« AnteriorContinuar »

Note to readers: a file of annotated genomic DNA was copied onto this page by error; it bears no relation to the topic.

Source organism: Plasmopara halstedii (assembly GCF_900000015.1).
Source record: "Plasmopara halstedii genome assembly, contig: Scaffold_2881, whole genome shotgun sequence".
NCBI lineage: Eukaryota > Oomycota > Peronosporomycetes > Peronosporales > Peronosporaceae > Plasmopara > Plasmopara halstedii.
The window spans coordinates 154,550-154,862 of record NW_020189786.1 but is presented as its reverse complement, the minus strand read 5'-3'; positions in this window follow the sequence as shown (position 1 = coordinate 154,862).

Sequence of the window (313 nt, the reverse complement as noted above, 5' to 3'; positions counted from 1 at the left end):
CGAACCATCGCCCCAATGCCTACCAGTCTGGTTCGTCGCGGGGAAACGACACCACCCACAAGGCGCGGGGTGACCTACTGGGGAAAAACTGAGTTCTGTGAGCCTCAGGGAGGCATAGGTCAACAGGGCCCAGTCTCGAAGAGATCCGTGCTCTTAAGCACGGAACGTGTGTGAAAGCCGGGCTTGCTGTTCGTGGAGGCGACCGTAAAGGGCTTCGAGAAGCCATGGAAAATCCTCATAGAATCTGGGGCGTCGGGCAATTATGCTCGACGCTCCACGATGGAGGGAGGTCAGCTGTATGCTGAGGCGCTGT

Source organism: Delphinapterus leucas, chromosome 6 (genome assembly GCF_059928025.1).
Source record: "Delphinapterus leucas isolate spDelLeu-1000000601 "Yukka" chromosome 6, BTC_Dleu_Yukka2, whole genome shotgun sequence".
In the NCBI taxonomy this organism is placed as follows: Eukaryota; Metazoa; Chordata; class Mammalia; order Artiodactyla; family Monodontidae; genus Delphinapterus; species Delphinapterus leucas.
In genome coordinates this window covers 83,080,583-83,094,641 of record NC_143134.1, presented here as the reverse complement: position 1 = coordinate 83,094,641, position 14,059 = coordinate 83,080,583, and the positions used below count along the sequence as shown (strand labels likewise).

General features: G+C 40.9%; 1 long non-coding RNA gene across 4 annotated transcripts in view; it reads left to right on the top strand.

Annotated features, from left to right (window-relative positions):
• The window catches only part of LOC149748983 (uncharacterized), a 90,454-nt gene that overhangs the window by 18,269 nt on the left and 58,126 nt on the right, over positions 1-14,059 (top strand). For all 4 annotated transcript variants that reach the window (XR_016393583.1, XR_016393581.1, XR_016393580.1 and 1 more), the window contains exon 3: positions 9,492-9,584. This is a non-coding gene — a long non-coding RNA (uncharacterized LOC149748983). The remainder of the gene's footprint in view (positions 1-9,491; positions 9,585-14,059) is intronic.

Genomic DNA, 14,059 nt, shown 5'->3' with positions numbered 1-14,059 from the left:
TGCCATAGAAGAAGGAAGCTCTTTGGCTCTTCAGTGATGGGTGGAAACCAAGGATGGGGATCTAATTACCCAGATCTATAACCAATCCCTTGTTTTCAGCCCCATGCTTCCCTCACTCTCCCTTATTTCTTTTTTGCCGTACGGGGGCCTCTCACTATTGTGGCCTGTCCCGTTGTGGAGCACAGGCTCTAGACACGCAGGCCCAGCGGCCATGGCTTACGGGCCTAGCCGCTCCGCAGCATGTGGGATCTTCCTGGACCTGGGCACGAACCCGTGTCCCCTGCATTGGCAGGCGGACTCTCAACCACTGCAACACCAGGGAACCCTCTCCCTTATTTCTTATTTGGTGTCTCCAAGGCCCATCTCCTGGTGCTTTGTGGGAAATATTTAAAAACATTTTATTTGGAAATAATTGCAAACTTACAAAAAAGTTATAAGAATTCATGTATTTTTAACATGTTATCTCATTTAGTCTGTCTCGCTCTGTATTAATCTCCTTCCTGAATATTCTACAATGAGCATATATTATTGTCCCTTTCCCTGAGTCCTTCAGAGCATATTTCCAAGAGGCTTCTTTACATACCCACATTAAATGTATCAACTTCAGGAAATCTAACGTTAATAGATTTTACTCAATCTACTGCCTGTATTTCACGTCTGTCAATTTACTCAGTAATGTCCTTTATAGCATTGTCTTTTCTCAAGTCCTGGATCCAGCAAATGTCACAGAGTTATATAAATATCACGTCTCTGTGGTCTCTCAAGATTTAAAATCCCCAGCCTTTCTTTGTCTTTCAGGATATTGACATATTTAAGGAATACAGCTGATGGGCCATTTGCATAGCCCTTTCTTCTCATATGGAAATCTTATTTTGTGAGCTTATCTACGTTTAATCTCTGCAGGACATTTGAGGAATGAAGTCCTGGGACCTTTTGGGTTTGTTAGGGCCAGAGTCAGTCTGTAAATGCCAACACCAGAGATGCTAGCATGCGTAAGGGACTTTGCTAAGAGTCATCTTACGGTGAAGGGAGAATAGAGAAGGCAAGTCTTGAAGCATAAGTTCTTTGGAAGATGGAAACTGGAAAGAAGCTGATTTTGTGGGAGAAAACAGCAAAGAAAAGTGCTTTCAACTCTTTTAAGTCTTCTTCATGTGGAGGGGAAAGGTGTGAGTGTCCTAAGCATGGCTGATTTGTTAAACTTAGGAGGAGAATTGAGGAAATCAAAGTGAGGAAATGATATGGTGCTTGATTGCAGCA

alluding to their plighted vows. She was still in She was often more mystical than the woman of ecstacy with a Sabbath which, she said, had been Tekoah, and more poetical than Deborah, the wife to her a fragment of the first Sabbath of Time, of Lapidoth. When she called the stars, shecki. and a foretaste of the first Sabbath of Eternity. nahs in miniature, the old men thought her proEsrom felt piqued, and asked, sarcastically, “ Did fane; when she said, the sun was an emblem and Adam pray like the Elders, or will Angels sing a pledge, that the glory between the Cherubim like the choirs of Beersheba ?" This association would, one day, fill the whole earth, they deemed of ideas was ludicrous. It threw her off her her insane, or too partial to the Gentiles; and guard : and, for the first time, Rachel criticised when she doubted their interpretation, of both the the tones and terms of public worship. Until hardening of Pharaoh's heart, and the hatred of that moment, she had thought of nothing, but their Esau, by God, they almost charged her with blas. spirit and design: but, from that moment, she phemy. Thus it was not wonderful, that they began to weigh them, not only in the balance of were but slow of heart to believe her to be a the sanctuary, but also in the scales of taste. daughter of the Covenant. Her speech, they said They were found wanting” in both; and she truly,“ was hardly the language of Canaan;" for wondered that she had overlooked their defects so it was never much according to the shibboleth of long. It was an unhappy discovery! She re- the wise, nor the sibboleth of the weak; and now solved to improve the form of her own devotions: it was less so than ever. “Out of the abundance for, hitherto, she had adopted whatever petition of the heart, the mouth speaketh ;” and Rachel's came warm from the lips of the Elders; and had heart abounded now with tastes, emotions, and thought only of what she wanted. Now, she be aspirations, which sober truth could not satisfy, gan to think more about her words than her wants ; nor ordinary teachers please. When Sheshbazzar and tried oftener to adore like a seraph, than to was not in the synagogue, she often stayed at pray like a penitent. Sublimity became her study. home on the Sabbath. She could get “no good,” Humility was left to accident. She could trust she said, “ from the common-place of the dry Elher heart, (she said to herself.) that it would never ders, nor from the whining of the weeping Elders, relapse into hardness or coldness. It had been nor from the thundering of the fiery Elders. Memelted and warmed by the holy fire of heaven; rab was too controversial; Jeduthun, too legal; and she took for granted, that the glow would Jubal, too declamatory; and Hamath, too hasty. never decay. Surely the principle of grace might Except, therefore, when Sheshbazzar spoke, Rabe as safely trusted to its own vitality, upon the chel hardly listened. She preferred her own altar of the soul, as the sacred fire upon the altar “ worldless thoughts,” she said, “to their unof the temple ! She, at least, was sure that, after thoughtful and low words." what she had seen and felt herself to be as a sin. Esrom ministered to this fastidious taste. She ner, nothing could inflate or deaden her spirit as herself had never thought of bringing the prayers a penitent.